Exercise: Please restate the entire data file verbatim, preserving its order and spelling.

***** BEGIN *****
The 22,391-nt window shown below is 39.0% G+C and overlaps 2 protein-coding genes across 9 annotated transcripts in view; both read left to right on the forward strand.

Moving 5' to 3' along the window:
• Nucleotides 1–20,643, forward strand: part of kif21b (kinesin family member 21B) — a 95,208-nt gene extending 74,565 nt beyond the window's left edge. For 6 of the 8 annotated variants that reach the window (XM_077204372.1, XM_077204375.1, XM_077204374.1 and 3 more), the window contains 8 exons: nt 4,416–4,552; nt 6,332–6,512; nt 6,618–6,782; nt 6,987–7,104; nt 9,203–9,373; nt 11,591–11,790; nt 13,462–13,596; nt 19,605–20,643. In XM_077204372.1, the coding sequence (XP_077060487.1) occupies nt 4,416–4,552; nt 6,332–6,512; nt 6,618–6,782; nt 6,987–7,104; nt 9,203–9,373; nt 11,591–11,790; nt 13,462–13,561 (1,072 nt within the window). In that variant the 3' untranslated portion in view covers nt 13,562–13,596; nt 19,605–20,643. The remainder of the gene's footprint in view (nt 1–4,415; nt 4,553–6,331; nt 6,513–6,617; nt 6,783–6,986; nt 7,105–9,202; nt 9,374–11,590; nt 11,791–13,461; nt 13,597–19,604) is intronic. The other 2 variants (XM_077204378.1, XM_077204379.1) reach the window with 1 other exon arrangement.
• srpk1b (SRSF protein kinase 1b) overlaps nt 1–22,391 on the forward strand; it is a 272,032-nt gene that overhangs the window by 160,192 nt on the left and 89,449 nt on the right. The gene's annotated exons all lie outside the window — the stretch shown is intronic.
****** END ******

The 22,391-nt window shown below is 39.0% G+C and overlaps 2 protein-coding genes across 9 annotated transcripts in view; both read left to right on the forward strand.

Moving 5' to 3' along the window:
• Nucleotides 1–20,643, forward strand: part of kif21b (kinesin family member 21B) — a 95,208-nt gene extending 74,565 nt beyond the window's left edge. For 6 of the 8 annotated variants that reach the window (XM_077204372.1, XM_077204375.1, XM_077204374.1 and 3 more), the window contains 8 exons: nt 4,416–4,552; nt 6,332–6,512; nt 6,618–6,782; nt 6,987–7,104; nt 9,203–9,373; nt 11,591–11,790; nt 13,462–13,596; nt 19,605–20,643. In XM_077204372.1, the coding sequence (XP_077060487.1) occupies nt 4,416–4,552; nt 6,332–6,512; nt 6,618–6,782; nt 6,987–7,104; nt 9,203–9,373; nt 11,591–11,790; nt 13,462–13,561 (1,072 nt within the window). In that variant the 3' untranslated portion in view covers nt 13,562–13,596; nt 19,605–20,643. The remainder of the gene's footprint in view (nt 1–4,415; nt 4,553–6,331; nt 6,513–6,617; nt 6,783–6,986; nt 7,105–9,202; nt 9,374–11,590; nt 11,791–13,461; nt 13,597–19,604) is intronic. The other 2 variants (XM_077204378.1, XM_077204379.1) reach the window with 1 other exon arrangement.
• srpk1b (SRSF protein kinase 1b) overlaps nt 1–22,391 on the forward strand; it is a 272,032-nt gene that overhangs the window by 160,192 nt on the left and 89,449 nt on the right. The gene's annotated exons all lie outside the window — the stretch shown is intronic.